Some of the new plant introductions are coming in from the margins of summer-dry regions. Many wonderful Salvia selections of S. gregii and S. microphylla are coming from the deserts of the Southwest and Mexico. These plants get some summer rain in their native habitat but adjust beautifully in summer-dry gardens.
Jo O’Connell of Australian Native Plant Nursery finds many of the best garden plants in California are from eastern Australia—Westringia, Grevillea, Eremophila. These plants evolved with extreme shifts in climate outside of the predictable summer-dry areas of the continent.
From other parts of the world, we see hardy succulents such as Delosperma from the mountains of South Africa (rather than the summer-dry fynbos) and trees such as Luma apiculata from the forests of Southern Chile—not the drier matorral.
And then there are the amazing California native plants in the California Floristic Province, one of the 33 biodiversity hotspots on Earth with 3,500 different species of plants, 61 percent of which are endemic. Perhaps the most exciting development for gardeners is the diversity of California native plants that nurseries are selecting and selling. Bart O’Brien, Manager of Regional Parks Botanical Garden in Northern California and former head of horticulture at Rancho Santa Ana Botanical Garden in Southern California, points out there are many more creative options available to gardeners who use native plants because the genetic diversity has not been bred out of them in the nursery trade. A plant will respond differently in different gardens depending on which of the dozens of native plant nurseries may be propagating it.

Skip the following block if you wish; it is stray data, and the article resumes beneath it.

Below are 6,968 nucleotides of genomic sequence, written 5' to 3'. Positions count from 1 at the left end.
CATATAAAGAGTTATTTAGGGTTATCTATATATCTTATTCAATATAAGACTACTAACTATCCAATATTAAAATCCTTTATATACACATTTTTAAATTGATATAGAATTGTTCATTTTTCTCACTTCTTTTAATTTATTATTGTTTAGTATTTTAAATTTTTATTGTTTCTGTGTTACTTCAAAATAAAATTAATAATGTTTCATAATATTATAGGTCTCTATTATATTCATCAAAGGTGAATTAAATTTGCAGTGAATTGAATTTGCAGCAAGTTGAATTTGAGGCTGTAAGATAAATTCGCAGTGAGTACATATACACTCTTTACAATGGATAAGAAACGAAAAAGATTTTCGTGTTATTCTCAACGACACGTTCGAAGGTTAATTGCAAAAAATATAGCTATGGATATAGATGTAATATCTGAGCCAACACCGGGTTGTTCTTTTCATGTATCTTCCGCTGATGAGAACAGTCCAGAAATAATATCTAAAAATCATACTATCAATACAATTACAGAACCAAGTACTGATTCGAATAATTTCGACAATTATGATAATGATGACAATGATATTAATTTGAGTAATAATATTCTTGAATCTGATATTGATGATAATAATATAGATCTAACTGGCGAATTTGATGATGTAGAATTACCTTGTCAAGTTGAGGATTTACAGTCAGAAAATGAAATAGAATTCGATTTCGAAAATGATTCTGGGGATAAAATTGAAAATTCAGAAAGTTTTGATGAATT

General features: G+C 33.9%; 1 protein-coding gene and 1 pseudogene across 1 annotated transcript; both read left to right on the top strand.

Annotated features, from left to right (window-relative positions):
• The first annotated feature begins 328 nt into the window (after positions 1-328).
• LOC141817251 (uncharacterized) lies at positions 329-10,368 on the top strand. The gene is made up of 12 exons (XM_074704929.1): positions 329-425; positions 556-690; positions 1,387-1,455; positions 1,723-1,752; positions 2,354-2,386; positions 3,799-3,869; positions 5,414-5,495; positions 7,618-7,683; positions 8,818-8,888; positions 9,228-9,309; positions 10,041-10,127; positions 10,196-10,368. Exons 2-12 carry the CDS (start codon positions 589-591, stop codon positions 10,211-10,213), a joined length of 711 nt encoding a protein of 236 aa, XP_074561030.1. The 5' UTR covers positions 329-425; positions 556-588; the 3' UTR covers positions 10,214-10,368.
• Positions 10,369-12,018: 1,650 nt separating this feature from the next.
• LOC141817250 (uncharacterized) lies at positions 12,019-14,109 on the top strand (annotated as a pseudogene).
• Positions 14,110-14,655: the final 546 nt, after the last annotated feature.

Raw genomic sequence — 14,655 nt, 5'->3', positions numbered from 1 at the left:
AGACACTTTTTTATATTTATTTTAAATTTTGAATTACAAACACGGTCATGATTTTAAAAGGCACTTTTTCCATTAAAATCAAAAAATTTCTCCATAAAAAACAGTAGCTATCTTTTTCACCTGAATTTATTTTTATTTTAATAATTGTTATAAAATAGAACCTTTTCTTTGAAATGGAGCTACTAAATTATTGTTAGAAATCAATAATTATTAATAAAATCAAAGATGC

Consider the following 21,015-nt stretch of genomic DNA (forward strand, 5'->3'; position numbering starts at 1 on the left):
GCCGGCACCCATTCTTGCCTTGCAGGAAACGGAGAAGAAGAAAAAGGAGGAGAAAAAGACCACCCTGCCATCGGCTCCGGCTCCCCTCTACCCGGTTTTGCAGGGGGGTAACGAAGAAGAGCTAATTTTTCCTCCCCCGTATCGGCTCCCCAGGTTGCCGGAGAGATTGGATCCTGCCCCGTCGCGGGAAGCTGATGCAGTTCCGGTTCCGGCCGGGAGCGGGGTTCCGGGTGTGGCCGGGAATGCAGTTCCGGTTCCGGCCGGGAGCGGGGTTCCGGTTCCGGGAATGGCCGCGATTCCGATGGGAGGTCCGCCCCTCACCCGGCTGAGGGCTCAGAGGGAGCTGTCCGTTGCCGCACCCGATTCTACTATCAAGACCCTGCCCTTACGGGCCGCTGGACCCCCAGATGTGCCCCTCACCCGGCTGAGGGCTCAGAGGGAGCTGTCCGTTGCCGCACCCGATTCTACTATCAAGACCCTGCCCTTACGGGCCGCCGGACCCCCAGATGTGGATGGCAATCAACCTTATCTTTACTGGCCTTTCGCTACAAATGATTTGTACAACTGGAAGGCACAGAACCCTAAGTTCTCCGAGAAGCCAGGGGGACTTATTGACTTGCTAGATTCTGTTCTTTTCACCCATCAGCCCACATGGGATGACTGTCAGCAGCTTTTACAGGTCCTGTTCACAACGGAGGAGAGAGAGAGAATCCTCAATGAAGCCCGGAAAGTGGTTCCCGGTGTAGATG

An emerging garden aesthetic
As clever gardeners learn to use all these plants from other summer-dry regions, a climate-tolerant garden picture emerges. It is a shifting aesthetic determined not by climate label or garden magazine mimicry but by gardeners themselves, garden by garden, city to city, using qualifiers as Nevin Smith suggests—and the process has been accelerated by drought.
Until a few decades ago, California gardeners did not worry about water. The state was considered a gardener’s paradise where anything could grow. The winter rains and snows stored ample water even in dry years. Our lawns became the model by which the rest of America judged beauty. Lush tropical gardens were everywhere.
How things have changed. Farms spread into the desert and lost their water allocation. Fish hatcheries lost hundreds of thousands of fingerlings when the water became too warm. Cities sprawled, and mandatory low-flow showerheads and water-saving toilets became so common that water districts no longer offer rebates. Now, water districts pay us to remove lawns and we have to remind ourselves that it is OK to irrigate our gardens at all.